[Marxism] UCLA student stunned by Taser plans brutality lawsuit

Ralph Johansen mdriscoll at earthlink.net
Fri Nov 17 10:48:32 MST 2006


  UCLA student stunned by Taser plans suit

/Stuart Silverstein/
LA Times 
<http://www.latimes.com/news/printedition/california/la-me-ucla17nov17,1,4599352.story?coll=la-headlines-pe-california&ctrack=1&cset=true>
Friday, November 17, 2006

The UCLA student stunned with a Taser by a campus police officer has 
hired a high-profile civil rights lawyer who plans to file a brutality 
lawsuit.

The videotaped incident, which occurred after the student refused 
requests to show his ID card to campus officers, triggered widespread 
debate on and off campus Thursday about whether use of the Taser was 
warranted. It was the third in a recent series of local incidents 
captured on video that raise questions about arrest tactics.

Attorney Stephen Yagman said he plans to file a federal civil rights 
lawsuit accusing the UCLA police of "brutal excessive force," as well as 
false arrest. The lawyer also provided the first public account of the 
Tuesday night incident at UCLA's Powell Library from the student, 
Mostafa Tabatabainejad, a 23-year-old senior.

He said that Tabatabainejad, when asked for his ID after 11 p.m. 
Tuesday, declined because he thought he was being singled out because of 
his Middle Eastern appearance. Yagman said Tabatabainejad is of Iranian 
descent but is a U.S.-born resident of Los Angeles.

The lawyer said Tabatabainejad eventually decided to leave the library 
but when an officer refused the student's request to take his hand off 
him, the student fell limp to the floor, again to avoid participating in 
what he considered a case of racial profiling. After police started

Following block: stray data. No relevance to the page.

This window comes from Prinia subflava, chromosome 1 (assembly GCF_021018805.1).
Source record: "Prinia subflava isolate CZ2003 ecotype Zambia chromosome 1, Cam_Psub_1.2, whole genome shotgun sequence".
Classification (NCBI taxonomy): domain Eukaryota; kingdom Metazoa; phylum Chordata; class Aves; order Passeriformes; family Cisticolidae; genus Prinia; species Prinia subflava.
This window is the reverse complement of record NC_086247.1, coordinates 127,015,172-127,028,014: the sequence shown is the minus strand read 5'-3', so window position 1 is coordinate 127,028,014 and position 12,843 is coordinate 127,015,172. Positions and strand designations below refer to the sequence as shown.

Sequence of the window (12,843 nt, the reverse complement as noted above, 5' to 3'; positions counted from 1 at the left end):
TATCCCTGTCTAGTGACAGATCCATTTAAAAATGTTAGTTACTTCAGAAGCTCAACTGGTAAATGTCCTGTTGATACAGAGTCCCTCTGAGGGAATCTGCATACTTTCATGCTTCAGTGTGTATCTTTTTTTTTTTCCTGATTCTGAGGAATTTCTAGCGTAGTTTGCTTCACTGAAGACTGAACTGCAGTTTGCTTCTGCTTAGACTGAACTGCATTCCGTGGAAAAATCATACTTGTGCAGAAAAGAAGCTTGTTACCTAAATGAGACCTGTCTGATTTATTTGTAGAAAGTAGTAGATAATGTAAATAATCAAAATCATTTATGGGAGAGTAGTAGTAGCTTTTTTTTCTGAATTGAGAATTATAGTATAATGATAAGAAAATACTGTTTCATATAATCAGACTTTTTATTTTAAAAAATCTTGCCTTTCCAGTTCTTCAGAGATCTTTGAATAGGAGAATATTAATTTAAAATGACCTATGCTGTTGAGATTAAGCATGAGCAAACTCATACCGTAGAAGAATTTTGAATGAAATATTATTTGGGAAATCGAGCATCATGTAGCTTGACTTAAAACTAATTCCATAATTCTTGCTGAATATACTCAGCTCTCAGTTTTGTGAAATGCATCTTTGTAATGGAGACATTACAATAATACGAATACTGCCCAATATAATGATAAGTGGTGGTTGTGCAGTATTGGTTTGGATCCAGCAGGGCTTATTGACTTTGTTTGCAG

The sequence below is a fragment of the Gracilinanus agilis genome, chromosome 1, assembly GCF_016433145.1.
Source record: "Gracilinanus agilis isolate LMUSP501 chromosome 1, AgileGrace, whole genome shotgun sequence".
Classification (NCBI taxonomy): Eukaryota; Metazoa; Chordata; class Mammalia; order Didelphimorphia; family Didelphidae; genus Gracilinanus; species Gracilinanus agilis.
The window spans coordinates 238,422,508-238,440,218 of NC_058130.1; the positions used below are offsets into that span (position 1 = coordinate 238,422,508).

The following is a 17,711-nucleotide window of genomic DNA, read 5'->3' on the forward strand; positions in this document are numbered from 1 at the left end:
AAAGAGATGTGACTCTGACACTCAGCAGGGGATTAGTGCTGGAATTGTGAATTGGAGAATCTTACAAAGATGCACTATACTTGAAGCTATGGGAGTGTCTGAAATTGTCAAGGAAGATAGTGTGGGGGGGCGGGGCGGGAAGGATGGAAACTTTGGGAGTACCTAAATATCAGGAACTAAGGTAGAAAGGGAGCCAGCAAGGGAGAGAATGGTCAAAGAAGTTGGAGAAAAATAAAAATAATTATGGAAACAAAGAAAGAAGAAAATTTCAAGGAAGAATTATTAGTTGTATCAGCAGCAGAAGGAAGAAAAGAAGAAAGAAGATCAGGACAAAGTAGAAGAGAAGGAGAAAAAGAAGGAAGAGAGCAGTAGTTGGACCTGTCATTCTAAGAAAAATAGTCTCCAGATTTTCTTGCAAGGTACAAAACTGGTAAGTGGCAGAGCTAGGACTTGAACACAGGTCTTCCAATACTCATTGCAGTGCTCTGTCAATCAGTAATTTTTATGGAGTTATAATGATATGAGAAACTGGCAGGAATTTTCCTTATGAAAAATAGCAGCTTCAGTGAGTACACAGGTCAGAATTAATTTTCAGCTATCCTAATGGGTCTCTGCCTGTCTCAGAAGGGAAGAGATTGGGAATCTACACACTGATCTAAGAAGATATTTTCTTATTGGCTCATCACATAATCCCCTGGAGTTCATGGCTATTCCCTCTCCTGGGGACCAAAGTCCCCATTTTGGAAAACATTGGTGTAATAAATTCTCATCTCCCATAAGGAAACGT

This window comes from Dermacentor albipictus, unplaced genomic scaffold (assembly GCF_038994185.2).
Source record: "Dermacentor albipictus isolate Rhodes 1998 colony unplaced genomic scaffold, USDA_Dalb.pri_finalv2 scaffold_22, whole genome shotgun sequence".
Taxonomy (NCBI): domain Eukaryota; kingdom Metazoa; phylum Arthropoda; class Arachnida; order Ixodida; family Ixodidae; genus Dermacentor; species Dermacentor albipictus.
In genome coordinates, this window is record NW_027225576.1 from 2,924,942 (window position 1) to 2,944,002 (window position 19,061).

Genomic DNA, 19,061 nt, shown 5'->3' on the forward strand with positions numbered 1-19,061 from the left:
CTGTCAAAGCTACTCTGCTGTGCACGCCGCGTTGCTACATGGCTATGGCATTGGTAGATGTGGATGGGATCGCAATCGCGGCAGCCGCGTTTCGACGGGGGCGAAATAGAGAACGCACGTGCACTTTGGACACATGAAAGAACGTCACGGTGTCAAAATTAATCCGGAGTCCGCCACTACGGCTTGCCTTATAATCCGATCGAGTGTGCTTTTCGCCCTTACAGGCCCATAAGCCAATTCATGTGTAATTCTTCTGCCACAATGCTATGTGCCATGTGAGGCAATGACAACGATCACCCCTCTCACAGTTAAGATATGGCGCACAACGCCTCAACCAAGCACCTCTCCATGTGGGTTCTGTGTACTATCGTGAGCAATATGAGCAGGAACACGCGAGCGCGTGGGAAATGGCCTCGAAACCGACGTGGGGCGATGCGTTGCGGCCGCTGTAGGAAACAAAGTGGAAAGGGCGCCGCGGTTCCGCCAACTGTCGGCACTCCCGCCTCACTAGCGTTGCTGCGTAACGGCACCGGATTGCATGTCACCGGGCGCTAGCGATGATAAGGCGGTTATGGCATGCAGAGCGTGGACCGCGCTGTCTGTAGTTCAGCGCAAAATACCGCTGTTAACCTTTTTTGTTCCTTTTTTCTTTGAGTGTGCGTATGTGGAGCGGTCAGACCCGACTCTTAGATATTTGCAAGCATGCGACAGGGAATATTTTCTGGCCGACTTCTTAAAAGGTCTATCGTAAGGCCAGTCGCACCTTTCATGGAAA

firing the Taser, Tabatabainejad tried to "get the beating, the use of 
brutal force, to stop by shouting and causing people to watch. 
Generally, police don't want to do their dirties in front of a lot of 
witnesses."

He said Tabatabainejad was hit by the Taser five times and suffered 
"moderate to severe contusions" on his right side.

UCLA officials declined to respond directly to Yagman's statements, 
saying they still were conducting their internal investigation of the 
incident.

The university said earlier, however, that Tabatabainejad was asked for 
his ID as part of a routine nightly procedure to make sure that everyone 
using the library after 11 p.m. is a student or otherwise authorized to 
be there. Campus officials have said the long-standing policy was 
adopted to ensure students' safety.

UCLA also said that Tabatabainejad refused repeated requests by a 
community service officer and regular campus police to provide 
identification or to leave. UCLA said the police decided to use the 
Taser to incapacitate Tabatabainejad only after the student urged other 
library patrons to join his resistance.

Some witnesses disputed that account, saying that when campus police 
arrived, Tabatabainejad had begun to walk toward the door.

In a prepared statement released late Thursday, UCLA's interim 
chancellor, Norman Abrams, urged the public to "withhold judgment" while 
the campus police department investigates. "I, too, have watched the 
videos, and I do not believe that one can make a fair judgment regarding 
the matter from the videos alone. I am encouraged that a number of 
witnesses have come forward and are participating in the investigation."

Meanwhile, student activists were organizing a midday rally today to 
protest the incident, and the Southern California office of the Council 
on American-Islamic Relations called for an independent investigation.

The incident follows the recent announcement that four of the campus 
police department's nearly 60 full-time sworn officers had won so-called 
Taser Awards granted by the manufacturer of the device to "law 
enforcement officers who save a life in the line of duty through 
extraordinary use of the Taser." The award stemmed from an incident in 
which officers subdued a patient who allegedly threatened staff at the 
campus' Neuropsychiatric Hospital with metal scissors.

Jeff Young, assistant police chief, declined to indicate whether any of 
the honored officers were among the several involved in Tuesday's incident.





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